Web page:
Living with OCD: Perseverance, hope and my inspiration to help others

I grew up right here in Houston, enjoying the hot summers by the pool with my sister and spending my days either at school or in the gym (I was a competitive gymnast). My life was pretty uneventful as I knew it – there was nothing out of the ordinary, just the typical sibling arguments, negotiations around doing my homework and competitions with my best friend to see who could go the longest without a shower (yikes!)

Dr. Elizabeth McIngvale

Little did I know things would soon change forever.

At age 12, my life turned upside down. I went from a normal, functioning kid to someone who had no idea what was happening. My days and nights were filled with unwanted, intrusive thoughts and the need to engage in bizarre behaviors became stronger and stronger.

Most waking hours of my day were filled with obsessions and compulsions: “Did I do something wrong? If I eat this food will something bad happen to someone? Will it be my fault? Is my mom okay? What if something has happened to her? Can something I do cause harm to come to someone I love?”

The anxiety that was attached to these terrible thoughts made me believe these thoughts might actually be true. How could I be sure? I certainly wasn’t willing to take the risk of something bad happening because of me. The only thing that could make the thoughts subside and the feelings that accompanied them go away was to engage in compulsions or rituals.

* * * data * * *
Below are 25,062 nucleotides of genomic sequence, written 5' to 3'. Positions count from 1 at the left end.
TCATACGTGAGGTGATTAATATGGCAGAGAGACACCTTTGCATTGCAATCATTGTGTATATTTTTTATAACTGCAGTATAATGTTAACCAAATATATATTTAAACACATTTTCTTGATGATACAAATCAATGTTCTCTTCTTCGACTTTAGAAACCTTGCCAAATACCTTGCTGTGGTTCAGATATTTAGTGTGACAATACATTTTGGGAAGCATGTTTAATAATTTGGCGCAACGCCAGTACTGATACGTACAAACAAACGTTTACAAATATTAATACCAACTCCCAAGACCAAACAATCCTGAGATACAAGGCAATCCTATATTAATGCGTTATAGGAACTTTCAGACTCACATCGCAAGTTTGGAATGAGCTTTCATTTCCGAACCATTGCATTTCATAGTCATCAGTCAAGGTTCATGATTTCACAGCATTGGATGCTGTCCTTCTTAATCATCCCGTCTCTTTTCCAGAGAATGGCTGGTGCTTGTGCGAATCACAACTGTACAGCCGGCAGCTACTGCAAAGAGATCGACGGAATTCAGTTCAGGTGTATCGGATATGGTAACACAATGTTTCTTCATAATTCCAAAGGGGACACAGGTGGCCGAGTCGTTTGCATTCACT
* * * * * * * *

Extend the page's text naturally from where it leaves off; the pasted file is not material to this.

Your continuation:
When I would do a ritual such as a hand wash, receive reassurance from my mom, check items repeatedly, etc., I felt better. I felt relief. Now don’t get me wrong, the relief was temporary and soon after the ritual, the next thought came and before I knew it I was engaging in the next compulsion. My life was an unending circle; Obsession, compulsion, temporary relief. It made every day a living nightmare.

My parents started searching for help. I was diagnosed with obsessive-compulsive disorder (OCD) pretty early on. Yet, we continued to face the same roadblocks and were told the same thing: “We have never seen a case of OCD this bad. There is no help for your daughter.”

Without proper treatment, my illness continued to take over my life and I lost hope in the belief that help was available for me. Thankfully, my parents eventually found the Menninger Clinic. In February 2002, I was admitted to the Menninger Clinic in Topeka, Kan. where I stayed for 90 days.

This stay forever changed my life, giving me the chance to dream again, to live a functional life despite my diagnosis and taught me the skills I would need for the rest of my life.

Eighteen years later I still live everyday with the diagnosis of OCD, however it no longer controls me. I continue to engage in outpatient treatment and work daily to manage my illness through the proper treatment of exposure with response prevention (ERP) therapy.

I never imagined I would graduate from high school, yet today I’m an assistant professor at Baylor College of Medicine and part of the new “OCD dream team” as we call it.

We are able to offer the same resources that I needed and received many years ago. I am honored to be able to serve our community and offer hope to those with OCD.

Additional Resources

Learn more about the OCD Program at Baylor or call 713-798-6228.

See more OCD resources from the Peace of Mind Foundation.

-By Dr. Elizabeth McIngvale, assistant professor in the Menninger Department of Psychiatry and Behavioral Sciences at Baylor College of Medicine

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